Four Bosnian Women are knitting Woollen Socks for Migrants


High in the Visočica mountains of Herzegovina, the flocks of sheep have been settled in their stables, to escape the harsh winter temperatures and ample snowfall these mountain villages in Bjelimici experience well into March and April. Husbands and wives, sons and daughters, and occasionally hired shepherds, have shared the daily task of grazing these same flocks on the high grassy plateaus and mountain slopes over the past summer months and unusually long 2019 autumn.

Elsewhere throughout Bosnia  newly arrived visitors have flocked to Sarajevo, Bihac and Cazin. They have come from a far suffering a perilous journey, seeking a better life free from the dangers of war, the oppression of persecution, and for others the despair of poverty. They never intended to stay here, but Bosnia has become a holding pen while Western Europe hesitates even flounders for a resolution, happy in the meantime to leave the problem waiting on their doorstep, a damned yard.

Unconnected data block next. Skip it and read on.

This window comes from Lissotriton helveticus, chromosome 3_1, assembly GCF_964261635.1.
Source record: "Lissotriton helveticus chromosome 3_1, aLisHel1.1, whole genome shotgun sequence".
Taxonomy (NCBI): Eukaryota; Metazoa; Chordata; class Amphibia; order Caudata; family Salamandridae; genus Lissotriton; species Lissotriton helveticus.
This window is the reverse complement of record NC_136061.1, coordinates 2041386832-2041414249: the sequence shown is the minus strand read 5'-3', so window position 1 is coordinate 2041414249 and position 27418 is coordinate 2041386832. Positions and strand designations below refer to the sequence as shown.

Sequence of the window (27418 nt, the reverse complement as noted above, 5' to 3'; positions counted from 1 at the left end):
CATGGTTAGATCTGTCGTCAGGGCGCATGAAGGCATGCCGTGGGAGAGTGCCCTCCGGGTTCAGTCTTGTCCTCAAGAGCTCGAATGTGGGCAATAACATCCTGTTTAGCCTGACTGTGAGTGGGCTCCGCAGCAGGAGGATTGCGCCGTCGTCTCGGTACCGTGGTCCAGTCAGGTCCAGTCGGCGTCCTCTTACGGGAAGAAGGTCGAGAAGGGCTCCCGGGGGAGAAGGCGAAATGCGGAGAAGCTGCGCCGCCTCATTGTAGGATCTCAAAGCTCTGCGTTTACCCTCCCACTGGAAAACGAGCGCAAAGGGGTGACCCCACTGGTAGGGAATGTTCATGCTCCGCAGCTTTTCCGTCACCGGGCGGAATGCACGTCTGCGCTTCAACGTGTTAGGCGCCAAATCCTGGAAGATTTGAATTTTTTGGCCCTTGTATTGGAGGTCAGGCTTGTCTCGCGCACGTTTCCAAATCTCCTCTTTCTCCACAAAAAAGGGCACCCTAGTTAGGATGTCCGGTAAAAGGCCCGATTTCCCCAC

These are the migrants, desperate to cross the border into the EU, herded into camps, smaller holding pens hastily prepared, mostly under-prepared, but then no-one had foreseen the scale of this escalating dilemma.

Back in the small Bjelimići villages, women are knitting, socks. There is a well-established consensus amongst these mountains that nothing keeps your feet as safe and as warm as these, hand-knitted from hand- spun wool.


The villages have retained the hospitality Bosnians are famous for, but in these mountain homes no visitor may cross the threshold without his feet being well cared for; rather than the slippers quickly thrown before you in the city, these hosts insist you quickly pull on the provided woolen socks when you have been so foolish as to arrive without any.

Dzema, Fahira, Fika and Meliha are among others who have been spinning and knitting their whole lives, but this year they have new feet to keep warm, and may these precious feet bone-tired from their arduous wanderings be kept warm for the length of their stay here among us.

These women are being paid 10 BAM per pair. People from New Zealand and the UK have contributed the money for the socks via Phoenix-Aid (UK) and Gateways Christian  Fellowship (Palmerston North ).

Earlier this month, the International Organization for Migrations received over 100 pairs of Bjelimici socks to give out in the Blazuj camp.

And now this Christmas week 100 more pairs are being knitted to give again in the new year. Blessed are the women of Bjelimici, for they have blessed many weary feet and hopefully made those unwelcomed feel a little more welcome.



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